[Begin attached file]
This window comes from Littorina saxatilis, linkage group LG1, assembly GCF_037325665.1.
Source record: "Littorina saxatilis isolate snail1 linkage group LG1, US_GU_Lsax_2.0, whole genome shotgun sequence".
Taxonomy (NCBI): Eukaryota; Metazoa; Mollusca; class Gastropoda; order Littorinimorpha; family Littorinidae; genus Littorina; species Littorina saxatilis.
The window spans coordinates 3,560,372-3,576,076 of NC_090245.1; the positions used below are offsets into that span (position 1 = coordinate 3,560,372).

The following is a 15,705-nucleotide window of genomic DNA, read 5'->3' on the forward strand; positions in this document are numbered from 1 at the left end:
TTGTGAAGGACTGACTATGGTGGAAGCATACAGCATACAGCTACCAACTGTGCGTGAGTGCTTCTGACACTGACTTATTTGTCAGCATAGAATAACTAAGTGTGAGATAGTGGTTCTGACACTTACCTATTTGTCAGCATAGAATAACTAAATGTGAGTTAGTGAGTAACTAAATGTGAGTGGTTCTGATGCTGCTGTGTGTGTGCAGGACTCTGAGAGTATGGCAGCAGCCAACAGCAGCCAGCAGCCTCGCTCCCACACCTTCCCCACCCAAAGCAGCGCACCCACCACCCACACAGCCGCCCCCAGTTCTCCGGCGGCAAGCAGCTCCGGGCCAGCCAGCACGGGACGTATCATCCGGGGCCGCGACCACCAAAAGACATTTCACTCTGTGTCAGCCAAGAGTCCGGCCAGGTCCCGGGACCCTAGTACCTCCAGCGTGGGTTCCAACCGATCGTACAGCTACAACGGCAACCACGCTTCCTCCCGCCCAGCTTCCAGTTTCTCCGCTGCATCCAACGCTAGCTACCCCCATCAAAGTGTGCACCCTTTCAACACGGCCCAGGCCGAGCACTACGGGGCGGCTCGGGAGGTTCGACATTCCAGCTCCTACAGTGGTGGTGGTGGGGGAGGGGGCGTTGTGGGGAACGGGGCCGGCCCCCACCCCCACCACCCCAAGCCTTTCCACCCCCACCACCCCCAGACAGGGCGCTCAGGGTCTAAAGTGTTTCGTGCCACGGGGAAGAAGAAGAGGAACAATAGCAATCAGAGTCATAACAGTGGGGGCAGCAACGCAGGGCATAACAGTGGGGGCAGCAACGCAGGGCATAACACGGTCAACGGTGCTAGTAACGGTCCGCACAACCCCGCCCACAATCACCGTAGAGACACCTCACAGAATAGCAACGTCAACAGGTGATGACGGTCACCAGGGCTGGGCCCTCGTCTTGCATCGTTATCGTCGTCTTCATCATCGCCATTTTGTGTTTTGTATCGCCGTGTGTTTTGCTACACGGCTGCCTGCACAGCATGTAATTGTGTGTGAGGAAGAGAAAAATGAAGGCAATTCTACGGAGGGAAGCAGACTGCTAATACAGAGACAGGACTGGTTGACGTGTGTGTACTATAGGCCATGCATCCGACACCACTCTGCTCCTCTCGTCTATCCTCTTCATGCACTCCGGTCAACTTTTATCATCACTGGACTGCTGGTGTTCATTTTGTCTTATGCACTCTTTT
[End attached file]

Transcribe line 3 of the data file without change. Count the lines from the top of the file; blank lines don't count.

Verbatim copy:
Taxonomy (NCBI): Eukaryota; Metazoa; Mollusca; class Gastropoda; order Littorinimorpha; family Littorinidae; genus Littorina; species Littorina saxatilis.